Harms arising from targeted online 'nudging'

Exploring what can be done to ensure that the influences of online ‘nudges’ do not become manipulative or harmful to vulnerable groups


About a decade ago, the concept of ‘nudging’ was popularised by behavioural scientists and economists Richard Thaler and Cass Sunstein and since then much research has been done into the modalities and ethics of ‘nudging’ in the real world. But nudging is increasingly being used in the online sphere as well and there are reasons to suspect that online nudging is importantly different from what has previously taken place offline. For example, while offline nudges have typically been ‘one-size-fits-all’ changes to choice architectures, the use of AI and data-driven techniques have allowed online nudges to be increasingly personalised. The key objective of this research is to determine the potentially harmful effects of current practices of targeted online nudging on the decisional privacy and autonomy of individuals, with a particular focus on vulnerable populations, for example, those suffering from mental health conditions.

Explaining the science

Nudge theory proposes ways in which behaviour can be indirectly influenced by altering the environment, or ‘choice architecture’, in different ways, usually to trigger some kind of desired behavioural outcome by exploiting our natural cognitive biases (Kahneman & Tversky, 1986). The idea is, in a sense, nothing new - advertisers have long known that by hijacking our attention through pictures and words they can influence our decision-making. What is new, however, are the various ways in which AI and data-driven methods are being used to nudge people online.

In particular, the effectiveness of online nudging has increased with three key technological advancements:

  • The type and amount of personal data that can be collected
  • Who holds and has access to that data; and, perhaps most importantly
  • How that data can be used by those who can access it

With these changes it is now possible for governments and businesses to collect information about small groups and even individuals, and to model and predict their beliefs, preferences, and behaviour, allowing them to target interventions (Hu et al. 2007, Kosinksi et al. 2012). There is also mounting evidence that shows these personalised interventions are effective at influencing consumer behaviour (e.g. Matz et al. 2017; Goldfarb 2014; Noar et al. 2007).

Project aims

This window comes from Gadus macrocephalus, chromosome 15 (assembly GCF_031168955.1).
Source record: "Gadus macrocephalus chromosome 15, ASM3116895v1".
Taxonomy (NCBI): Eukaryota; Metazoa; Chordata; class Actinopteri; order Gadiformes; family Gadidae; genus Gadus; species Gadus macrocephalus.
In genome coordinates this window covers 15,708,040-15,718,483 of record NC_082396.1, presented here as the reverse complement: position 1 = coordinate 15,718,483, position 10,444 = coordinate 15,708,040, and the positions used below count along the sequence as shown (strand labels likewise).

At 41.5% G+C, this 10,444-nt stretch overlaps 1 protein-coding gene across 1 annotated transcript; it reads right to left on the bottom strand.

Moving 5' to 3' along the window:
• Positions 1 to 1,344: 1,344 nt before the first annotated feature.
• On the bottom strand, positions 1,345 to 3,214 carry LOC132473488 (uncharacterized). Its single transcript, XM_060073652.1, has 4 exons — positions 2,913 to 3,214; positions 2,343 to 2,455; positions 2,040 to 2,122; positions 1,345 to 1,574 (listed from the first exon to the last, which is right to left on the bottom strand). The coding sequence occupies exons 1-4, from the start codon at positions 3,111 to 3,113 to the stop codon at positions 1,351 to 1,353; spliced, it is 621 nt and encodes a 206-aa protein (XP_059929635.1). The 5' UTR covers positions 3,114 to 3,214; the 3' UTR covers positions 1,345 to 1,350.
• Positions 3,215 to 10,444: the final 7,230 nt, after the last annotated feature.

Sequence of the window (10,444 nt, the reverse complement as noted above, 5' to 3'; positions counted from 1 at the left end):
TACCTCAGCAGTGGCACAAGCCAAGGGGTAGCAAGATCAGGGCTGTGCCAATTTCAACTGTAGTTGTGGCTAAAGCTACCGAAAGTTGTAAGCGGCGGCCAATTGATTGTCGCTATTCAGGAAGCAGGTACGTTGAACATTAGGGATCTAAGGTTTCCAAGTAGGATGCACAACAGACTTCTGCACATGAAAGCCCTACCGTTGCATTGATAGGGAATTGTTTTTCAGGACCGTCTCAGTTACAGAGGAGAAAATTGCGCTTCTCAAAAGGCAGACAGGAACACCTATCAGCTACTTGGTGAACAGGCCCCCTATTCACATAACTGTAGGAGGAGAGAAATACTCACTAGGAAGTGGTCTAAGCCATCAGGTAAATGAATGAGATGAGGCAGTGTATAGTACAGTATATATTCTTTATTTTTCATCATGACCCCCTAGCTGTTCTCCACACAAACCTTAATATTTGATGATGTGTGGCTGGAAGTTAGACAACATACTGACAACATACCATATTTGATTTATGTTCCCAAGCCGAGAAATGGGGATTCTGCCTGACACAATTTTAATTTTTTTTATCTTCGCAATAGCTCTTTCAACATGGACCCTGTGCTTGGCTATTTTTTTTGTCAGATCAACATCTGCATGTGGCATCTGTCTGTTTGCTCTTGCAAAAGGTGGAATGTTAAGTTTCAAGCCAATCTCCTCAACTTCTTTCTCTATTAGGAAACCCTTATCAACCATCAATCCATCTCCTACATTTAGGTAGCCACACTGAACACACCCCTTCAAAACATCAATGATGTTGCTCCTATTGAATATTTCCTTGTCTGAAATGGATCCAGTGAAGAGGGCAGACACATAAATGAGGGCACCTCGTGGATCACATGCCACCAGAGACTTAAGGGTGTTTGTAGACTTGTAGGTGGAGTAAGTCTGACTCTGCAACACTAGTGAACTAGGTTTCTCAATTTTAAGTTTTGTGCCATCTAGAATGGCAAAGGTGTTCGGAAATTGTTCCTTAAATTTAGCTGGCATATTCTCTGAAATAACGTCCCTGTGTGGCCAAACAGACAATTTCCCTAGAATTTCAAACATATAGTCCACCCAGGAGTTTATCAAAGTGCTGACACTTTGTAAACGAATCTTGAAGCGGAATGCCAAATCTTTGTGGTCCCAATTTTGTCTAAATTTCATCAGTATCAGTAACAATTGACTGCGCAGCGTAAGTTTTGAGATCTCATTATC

The technological advancements in AI and data science that have facilitated current practices of personalisation in online nudging present new opportunities to make interventions more effective, but at the same time their use of more fine-grained information about individuals also raises serious risks. In particular, there seem to be new risks to both our decisional privacy - the right not to be accessed or interfered with in our decisions and actions by third parties, unless this influence was otherwise consented to (Lanzig 2018) - and our autonomy - the right and ability to freely reflect on and decide on one’s values, actions, and behaviour, and to act on those choices. The key objective of this research is to delineate these new and potentially harmful effects of personalised online nudging, especially for individuals with known psychological vulnerabilities.

To achieve this objective, this project will proceed in two steps:

  1. Understand the different methods and modalities that are being used in online nudging, as compared with those used in traditional ‘offline’ nudging (e.g. object properties and placement), and the evidence of their effectiveness
  2. Identify and analyse the new risks to decisional privacy and autonomy that are brought about by their use.

This project will focus on the potential effects of online nudges on those with mental health conditions that, by definition, affect one’s capacity to reason, one’s ability to make decisions, and other cognitive capacities that are core to one’s ability to self-govern. Because of their conditions these individuals are especially vulnerable to external forms of influence, and there is some evidence that these vulnerabilities are already being targeted. For example, Sax, Helberger, and Bol (2018) discuss the increasing number of mental health applications that merge health and commercial content - they attract users interested in improving their health and then, having captured their attention, target advertisements intended to serve commercial interests.

Online nudging in mental health applications also presents positive opportunities, for example, to help encourage people to make better choices that align with their own values and goals, but the countervailing risks to one’s decisional privacy and autonomy need to be made clear.


The outcomes of this research will be a philosophical paper outlining the relevant differences between traditional nudging and targeted online nudging, including their distinct methods and modalities, as well as an analysis of the significance of these differences for the decisional privacy and autonomy of those being targeted with nudges. To make the potential harms clear, the paper will consider the risks to psychologically vulnerable populations in particular.


In addition to an academic research publication, this project also aims to support informed and evidence-based debate on the most effective ways to mitigate harmful effects of these emerging techniques. It will do this by informing UK policy on online harms of targeting through submissions of evidence and feeding into ongoing governmental reviews.


Contact info

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